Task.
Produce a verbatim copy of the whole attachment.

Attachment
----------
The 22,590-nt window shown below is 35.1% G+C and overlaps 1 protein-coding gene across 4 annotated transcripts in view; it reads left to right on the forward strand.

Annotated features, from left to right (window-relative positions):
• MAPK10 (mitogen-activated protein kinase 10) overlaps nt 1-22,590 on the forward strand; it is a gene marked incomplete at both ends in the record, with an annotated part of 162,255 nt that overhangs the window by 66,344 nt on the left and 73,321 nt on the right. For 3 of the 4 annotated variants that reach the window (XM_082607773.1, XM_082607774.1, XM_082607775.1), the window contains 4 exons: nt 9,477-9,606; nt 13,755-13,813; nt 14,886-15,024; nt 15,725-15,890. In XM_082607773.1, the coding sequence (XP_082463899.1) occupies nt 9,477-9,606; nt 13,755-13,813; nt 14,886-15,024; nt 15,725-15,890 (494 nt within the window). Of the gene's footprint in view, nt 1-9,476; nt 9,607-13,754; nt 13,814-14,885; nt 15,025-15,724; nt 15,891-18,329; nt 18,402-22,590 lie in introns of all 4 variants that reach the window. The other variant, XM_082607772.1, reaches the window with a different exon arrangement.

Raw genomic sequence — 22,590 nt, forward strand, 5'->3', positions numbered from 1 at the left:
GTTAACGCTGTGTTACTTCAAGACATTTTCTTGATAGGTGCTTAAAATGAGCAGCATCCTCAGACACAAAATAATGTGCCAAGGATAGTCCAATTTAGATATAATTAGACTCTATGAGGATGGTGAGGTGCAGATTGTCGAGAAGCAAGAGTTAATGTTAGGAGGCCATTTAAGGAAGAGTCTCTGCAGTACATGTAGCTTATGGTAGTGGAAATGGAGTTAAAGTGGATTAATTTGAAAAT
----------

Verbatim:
The 22,590-nt window shown below is 35.1% G+C and overlaps 1 protein-coding gene across 4 annotated transcripts in view; it reads left to right on the forward strand.

Annotated features, from left to right (window-relative positions):
• MAPK10 (mitogen-activated protein kinase 10) overlaps nt 1-22,590 on the forward strand; it is a gene marked incomplete at both ends in the record, with an annotated part of 162,255 nt that overhangs the window by 66,344 nt on the left and 73,321 nt on the right. For 3 of the 4 annotated variants that reach the window (XM_082607773.1, XM_082607774.1, XM_082607775.1), the window contains 4 exons: nt 9,477-9,606; nt 13,755-13,813; nt 14,886-15,024; nt 15,725-15,890. In XM_082607773.1, the coding sequence (XP_082463899.1) occupies nt 9,477-9,606; nt 13,755-13,813; nt 14,886-15,024; nt 15,725-15,890 (494 nt within the window). Of the gene's footprint in view, nt 1-9,476; nt 9,607-13,754; nt 13,814-14,885; nt 15,025-15,724; nt 15,891-18,329; nt 18,402-22,590 lie in introns of all 4 variants that reach the window. The other variant, XM_082607772.1, reaches the window with a different exon arrangement.

Raw genomic sequence — 22,590 nt, forward strand, 5'->3', positions numbered from 1 at the left:
GTTAACGCTGTGTTACTTCAAGACATTTTCTTGATAGGTGCTTAAAATGAGCAGCATCCTCAGACACAAAATAATGTGCCAAGGATAGTCCAATTTAGATATAATTAGACTCTATGAGGATGGTGAGGTGCAGATTGTCGAGAAGCAAGAGTTAATGTTAGGAGGCCATTTAAGGAAGAGTCTCTGCAGTACATGTAGCTTATGGTAGTGGAAATGGAGTTAAAGTGGATTAATTTGAAAAT